DAS Activities

DAS Public Nights

Public Nights
Tuesday and Thursday at
DU's Historic Chamberlin Observatory
Current start time is 7:30 pm
Costs to the public are:
$4.00 adults, $3.00 children

To book, please click:

Public Night

DAS Spring Banquet – 2018

March 3, 2018 @ 6:00 pm – 9:30 pm
Embassy Suites Denver Tech Center
10250 E Costilla Ave
Centennial, CO 80112
Lindsey Shaw

The Spring Banquet is a Member and Guests event

Please go to the reservation page HERE

Society Activities

Installation of 2018-19 E-Board (Officers and Trustees)

Acknowledgment of Volunteers

Presentation of the Bill Ormsby Memorial Volunteer Award


Exploring the Surface of Mars with Spirit, Opportunity and Curiosity.

Opportunity at a Vista Point

Bill Farrand Ph.D., Space Science Institute

The landing of the Spirit and Opportunity rovers on Mars in January 2004 began a new era in the surface exploration of Mars. These rovers were targeted respectively to Gusev crater and to the dark plains of Meridiani Planum. Both rovers vastly exceeded their nominal missions with Spirit exploring until 2010 and Opportunity still in operation and now exploring the rim of the ancient Endeavour crater.  In their missions, Spirit discovered abundant evidence of the action of water including silica-rich hydrothermal deposits.  Opportunity discovered evidence of the surface flow of water, the action of acidic waters in the subsurface of Mars, and examined clays and gypsum veins on the rim of Endeavour crater.  Spirit and Opportunity were joined on Mars by the larger Mars Science Laboratory Curiosity in 2012. Curiosity was targeted to Gale crater and has discovered evidence of surface water flow, long standing lakes and potentially habitable environments. Curiosity’s mission continues as it is making its way up the slopes of Mt. Sharp, rising 3.4 miles (5.5 km) above the floor of Gale crater and containing clay and sulfate minerals indicative of an earlier, water rich environment.  All three rovers have helped to transform our view of the surface of Mars from a barren, dead volcanic planet to one that was once much like the Earth with flowing ground and surface waters and stunning scenic vistas.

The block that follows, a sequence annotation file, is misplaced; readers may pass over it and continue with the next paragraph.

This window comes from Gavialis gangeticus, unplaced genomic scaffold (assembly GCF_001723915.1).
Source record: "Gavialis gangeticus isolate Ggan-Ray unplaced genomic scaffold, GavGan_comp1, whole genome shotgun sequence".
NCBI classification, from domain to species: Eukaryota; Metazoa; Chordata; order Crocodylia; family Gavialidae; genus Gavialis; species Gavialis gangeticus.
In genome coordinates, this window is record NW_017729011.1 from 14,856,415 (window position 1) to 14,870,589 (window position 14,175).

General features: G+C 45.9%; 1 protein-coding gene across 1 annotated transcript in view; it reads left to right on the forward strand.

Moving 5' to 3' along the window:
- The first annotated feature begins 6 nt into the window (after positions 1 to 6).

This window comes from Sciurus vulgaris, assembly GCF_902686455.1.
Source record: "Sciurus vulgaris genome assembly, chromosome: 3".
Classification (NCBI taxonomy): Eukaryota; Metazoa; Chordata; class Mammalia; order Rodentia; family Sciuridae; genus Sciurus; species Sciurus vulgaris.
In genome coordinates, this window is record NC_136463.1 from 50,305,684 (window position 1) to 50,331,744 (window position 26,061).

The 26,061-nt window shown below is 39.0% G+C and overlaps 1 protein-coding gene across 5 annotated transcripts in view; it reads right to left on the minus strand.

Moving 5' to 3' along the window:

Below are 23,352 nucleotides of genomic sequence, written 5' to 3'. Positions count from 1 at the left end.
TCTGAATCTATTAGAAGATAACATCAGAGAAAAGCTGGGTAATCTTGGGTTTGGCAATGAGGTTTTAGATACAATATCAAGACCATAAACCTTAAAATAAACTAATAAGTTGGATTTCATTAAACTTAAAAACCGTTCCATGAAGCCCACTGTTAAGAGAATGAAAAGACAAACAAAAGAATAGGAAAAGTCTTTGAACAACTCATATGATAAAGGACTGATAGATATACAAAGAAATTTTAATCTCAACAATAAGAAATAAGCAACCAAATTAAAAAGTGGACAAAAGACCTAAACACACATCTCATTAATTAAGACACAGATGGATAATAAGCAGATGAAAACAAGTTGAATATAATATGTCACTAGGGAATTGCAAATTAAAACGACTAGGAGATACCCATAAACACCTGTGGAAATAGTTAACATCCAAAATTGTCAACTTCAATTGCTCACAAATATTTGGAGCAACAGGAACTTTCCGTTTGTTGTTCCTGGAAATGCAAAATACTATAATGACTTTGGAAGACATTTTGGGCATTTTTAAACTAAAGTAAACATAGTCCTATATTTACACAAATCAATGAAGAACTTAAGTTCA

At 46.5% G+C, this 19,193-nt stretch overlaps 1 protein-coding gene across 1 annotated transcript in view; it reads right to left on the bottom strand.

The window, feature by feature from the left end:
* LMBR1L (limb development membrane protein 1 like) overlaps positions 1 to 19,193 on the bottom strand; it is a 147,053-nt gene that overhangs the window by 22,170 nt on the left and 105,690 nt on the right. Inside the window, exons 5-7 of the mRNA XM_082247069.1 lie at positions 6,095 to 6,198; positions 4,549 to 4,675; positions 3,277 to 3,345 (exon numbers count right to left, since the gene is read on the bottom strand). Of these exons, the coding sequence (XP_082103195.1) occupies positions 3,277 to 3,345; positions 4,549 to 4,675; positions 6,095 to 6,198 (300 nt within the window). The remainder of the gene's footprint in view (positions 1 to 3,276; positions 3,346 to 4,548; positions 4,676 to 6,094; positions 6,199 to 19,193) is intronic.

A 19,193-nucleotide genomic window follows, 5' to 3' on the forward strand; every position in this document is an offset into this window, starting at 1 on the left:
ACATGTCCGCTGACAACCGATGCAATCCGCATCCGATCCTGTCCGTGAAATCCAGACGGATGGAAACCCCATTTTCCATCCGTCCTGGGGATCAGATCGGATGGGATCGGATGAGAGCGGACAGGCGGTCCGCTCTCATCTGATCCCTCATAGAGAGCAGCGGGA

Bill Farrand, Ph.D., Space Science Institute

Bill Farrand is a senior research scientist at the Space Science Institute in Boulder, Colorado. He has a B.A. in Geology from Franklin & Marshall College and a M.S. and Ph.D. in the Geosciences from the University of Arizona. He has worked extensively in terrestrial remote sensing as well as in the remote sensing of Mars and of the Moon. In the terrestrial remote sensing field, Bill has worked extensively with data from airborne hyperspectral remote sensing systems for both commercial and government programs. Bill has been a Participating Scientist on NASA’s Mars Exploration Rover (MER) Mission since 2002. Bill has worked extensively with multispectral Pancam data from both the Spirit and Opportunity rovers looking at the multispectral reflectance of rocks viewed by the rovers at the Columbia Hills of Gusev crater and on the plains and craters of Meridiani Planum. He is also involved in several other projects examining terrestrial analogues of Martian surface materials, working with orbital remote sensing data of Mars, and examining the hyperspectral reflectance data over mining sites in western India.  In his free time, Bill is an avid rock climber and also enjoys skiing, hiking, taking his dogs on walks, and pursuing useless TV and movie trivia.




Embassy House
| Mixed greens | sundried tomatoes | bacon |
| Haystack goat cheese | lemon vinaigrette |


Thyme Roasted Chicken
Parmesan Polenta, Ratatouille & Honey Balsamic Glaze

Mushroom Ravioli
Roasted Asparagus, Crimini Mushrooms & Gruyere Cream

Flourless Chocolate Torte
Sweet Cream & Berry

Warning: preg_replace(): The /e modifier is no longer supported, use preg_replace_callback instead in /hermes/walnaweb06a/b2239/as.thedas/das/wp-content/themes/atahualpa/comments.php on line 1

Comments are closed.